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Pollinator Week and Merge Impact’s New Biodiversity Protocol

At Merge Impact, we use a variety of indicators to assess environmental footprint. Empowered by EISP, MINT, and a myriad of soil health measurements, consumers, farmers and companies can lead the way toward a climate-positive food future.

Another key indicator of agricultural sustainability is the health of our pollinators – essential players at the core of food production. In honor of Pollinator Week, Merge Impact highlights the importance of biodiversity to regenerative agriculture and the ongoing work to protect bee populations around the world.

planting garden

[Healthy Bees for a Healthy World]*

In late May, members of the Merge Impact team visited the University of Minnesota Bee Lab to learn more about biodiversity and pollinator preservation. Akin to entrepreneurial innovation, farm managers must test and adapt land use to meaningfully support local bee colonies.

In the past, the Bee Lab has tested specific pollinator plantings, hedgerows, habitat strips, fire prevention, brush control, and deer protection—often falling short of expected results. After years of patience, the Lab discovered that large blocks of perennial habitat with indefinite boundaries yield the most success. Staff continue exploring and working the land to find the best way to encourage pollination.

Pollinator diversity is essential to the health of the environment and the entire food system. Honeybees are a keystone species in most significant western ecosystems, fertilizing 80% of all flowering plants and serving as food for birds, lizards and other arthropods. Forming the base of the food chain and comprising 90% of the planet’s biodiversity, invertebrates like the honey bee are essential to the food economy. In fact, their role in crop growth saves the U.S. agriculture industry an estimated $1.5 billion every year.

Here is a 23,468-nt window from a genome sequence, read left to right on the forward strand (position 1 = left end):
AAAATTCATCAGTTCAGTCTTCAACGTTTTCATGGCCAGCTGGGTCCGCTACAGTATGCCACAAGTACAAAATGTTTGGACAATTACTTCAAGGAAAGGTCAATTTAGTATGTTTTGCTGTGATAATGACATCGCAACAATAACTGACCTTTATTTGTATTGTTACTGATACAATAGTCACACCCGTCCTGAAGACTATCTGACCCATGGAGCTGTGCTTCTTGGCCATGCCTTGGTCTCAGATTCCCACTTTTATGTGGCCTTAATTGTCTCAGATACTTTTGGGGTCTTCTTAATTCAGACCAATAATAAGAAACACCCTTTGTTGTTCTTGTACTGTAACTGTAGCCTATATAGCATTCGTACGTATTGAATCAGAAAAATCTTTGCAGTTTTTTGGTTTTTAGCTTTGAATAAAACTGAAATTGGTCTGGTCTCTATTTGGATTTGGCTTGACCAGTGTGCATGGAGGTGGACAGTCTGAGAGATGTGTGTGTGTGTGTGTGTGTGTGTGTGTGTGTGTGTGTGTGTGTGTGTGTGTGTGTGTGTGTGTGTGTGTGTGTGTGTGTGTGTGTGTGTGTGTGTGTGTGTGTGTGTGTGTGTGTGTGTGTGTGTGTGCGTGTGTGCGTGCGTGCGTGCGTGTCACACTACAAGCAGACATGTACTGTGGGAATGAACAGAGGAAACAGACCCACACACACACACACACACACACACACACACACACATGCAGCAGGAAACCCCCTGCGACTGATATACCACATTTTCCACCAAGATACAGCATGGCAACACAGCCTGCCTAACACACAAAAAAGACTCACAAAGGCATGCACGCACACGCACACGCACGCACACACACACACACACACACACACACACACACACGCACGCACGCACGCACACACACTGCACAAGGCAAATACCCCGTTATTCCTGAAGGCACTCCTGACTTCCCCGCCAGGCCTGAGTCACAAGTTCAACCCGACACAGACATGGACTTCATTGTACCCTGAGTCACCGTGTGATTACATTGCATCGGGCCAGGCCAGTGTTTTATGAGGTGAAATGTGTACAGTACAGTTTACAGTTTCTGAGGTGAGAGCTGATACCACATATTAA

A stable and varied bee population is important to crop diversity. Roughly 20-45% of North American bees are specialists, meaning they use pollen from only one species or genus of plants. When a specialist bee goes extinct, the reproduction of related crops is compromised.

In recent years, widespread pesticide use in farming and increasing temperatures due to climate change have led to a 57% decrease in western North American bumble bee populations, based on a recent U.S. Geological Survey-led study. Decline is most common where temperature and precipitation exceed historical conditions, showing how global warming creates additional pressure for bee populations.

Just as humans rely on pollination, bees depend on regenerative practices to avoid extinction. Conservation agriculture can protect entire ecosystems from collapse and ensure food security nationwide. Pollinator biodiversity is essential to farming, communities, and the environment, and should not be overlooked.

Sustainable producers should manage their farms with pollinators in mind. Adding native vegetation, nesting material, and protection from pesticides into farm planning are just some ways to help bees thrive. Beyond biodiversity and pollination services, farms with a rich insect population also benefit from natural pest control, increased carbon sequestration, healthier soil, and improved water quality. When laying out an acreage, leveraging the native elements of the terrain (dubbed the landscape approach) can further support pollinators. Organizations such as the Xerces Society and the Sustainable Farming Association (SFA) provide a plethora of resources for growers and consumers alike.

Throughout this process, trust between conservationists and farmers can be difficult to maintain. Confidence can be slow to build when one party is enforcing regulations on another’s private land. Clear communication of policy, emphasis on collaboration and mutual goals, and ongoing community education are some ways to help ease the transition for all parties involved.

plants closeup

Merge Impact measures biodiversity

Government, researchers, businesses, and private individuals are all intertwined in the fight for pollinator revival. Merge’s new Biodiversity and Ecosystem Evaluation (BEE) will allow farmers who prioritize this goal to connect with interested buyers and make the most of their biodiverse practices.

Using a variety of indicators, including crop diversity, avian and invertebrate species proliferation, and regulating services, Merge can quantify biodiversity on farm landscapes associated with field boundaries in the Merge database. Monitoring the presence and spread of native species over time can help determine whether they are persisting, disappearing, or thriving. By standardizing a measure for biodiversity, Merge informs farm management actions and helps clients better understand how to support pollinator health in the agriculture sector.
Written by, Aileen Dosev, Intern at Merge Impact

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